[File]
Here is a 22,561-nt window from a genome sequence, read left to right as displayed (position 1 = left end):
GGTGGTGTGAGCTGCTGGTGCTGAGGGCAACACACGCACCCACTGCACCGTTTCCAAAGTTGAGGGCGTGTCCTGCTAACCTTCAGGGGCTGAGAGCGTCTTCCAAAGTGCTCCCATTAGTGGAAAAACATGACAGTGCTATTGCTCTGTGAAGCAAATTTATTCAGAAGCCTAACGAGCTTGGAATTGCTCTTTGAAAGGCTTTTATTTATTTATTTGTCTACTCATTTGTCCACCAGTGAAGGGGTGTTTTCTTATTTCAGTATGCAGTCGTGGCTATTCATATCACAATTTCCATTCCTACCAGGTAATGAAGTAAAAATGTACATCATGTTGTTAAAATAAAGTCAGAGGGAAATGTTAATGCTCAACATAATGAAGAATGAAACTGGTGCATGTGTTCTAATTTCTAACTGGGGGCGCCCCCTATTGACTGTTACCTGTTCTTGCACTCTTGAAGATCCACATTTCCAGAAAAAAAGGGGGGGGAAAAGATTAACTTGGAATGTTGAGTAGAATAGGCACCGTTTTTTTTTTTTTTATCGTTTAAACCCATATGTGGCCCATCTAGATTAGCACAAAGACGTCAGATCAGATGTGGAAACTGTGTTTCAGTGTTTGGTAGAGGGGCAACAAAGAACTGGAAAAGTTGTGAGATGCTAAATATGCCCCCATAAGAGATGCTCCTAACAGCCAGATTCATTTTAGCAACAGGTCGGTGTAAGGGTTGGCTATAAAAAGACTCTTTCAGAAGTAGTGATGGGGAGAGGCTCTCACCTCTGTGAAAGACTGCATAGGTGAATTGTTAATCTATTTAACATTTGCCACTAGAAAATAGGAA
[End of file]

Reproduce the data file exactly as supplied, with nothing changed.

Here is a 22,561-nt window from a genome sequence, read left to right as displayed (position 1 = left end):
GGTGGTGTGAGCTGCTGGTGCTGAGGGCAACACACGCACCCACTGCACCGTTTCCAAAGTTGAGGGCGTGTCCTGCTAACCTTCAGGGGCTGAGAGCGTCTTCCAAAGTGCTCCCATTAGTGGAAAAACATGACAGTGCTATTGCTCTGTGAAGCAAATTTATTCAGAAGCCTAACGAGCTTGGAATTGCTCTTTGAAAGGCTTTTATTTATTTATTTGTCTACTCATTTGTCCACCAGTGAAGGGGTGTTTTCTTATTTCAGTATGCAGTCGTGGCTATTCATATCACAATTTCCATTCCTACCAGGTAATGAAGTAAAAATGTACATCATGTTGTTAAAATAAAGTCAGAGGGAAATGTTAATGCTCAACATAATGAAGAATGAAACTGGTGCATGTGTTCTAATTTCTAACTGGGGGCGCCCCCTATTGACTGTTACCTGTTCTTGCACTCTTGAAGATCCACATTTCCAGAAAAAAAGGGGGGGGAAAAGATTAACTTGGAATGTTGAGTAGAATAGGCACCGTTTTTTTTTTTTTTATCGTTTAAACCCATATGTGGCCCATCTAGATTAGCACAAAGACGTCAGATCAGATGTGGAAACTGTGTTTCAGTGTTTGGTAGAGGGGCAACAAAGAACTGGAAAAGTTGTGAGATGCTAAATATGCCCCCATAAGAGATGCTCCTAACAGCCAGATTCATTTTAGCAACAGGTCGGTGTAAGGGTTGGCTATAAAAAGACTCTTTCAGAAGTAGTGATGGGGAGAGGCTCTCACCTCTGTGAAAGACTGCATAGGTGAATTGTTAATCTATTTAACATTTGCCACTAGAAAATAGGAA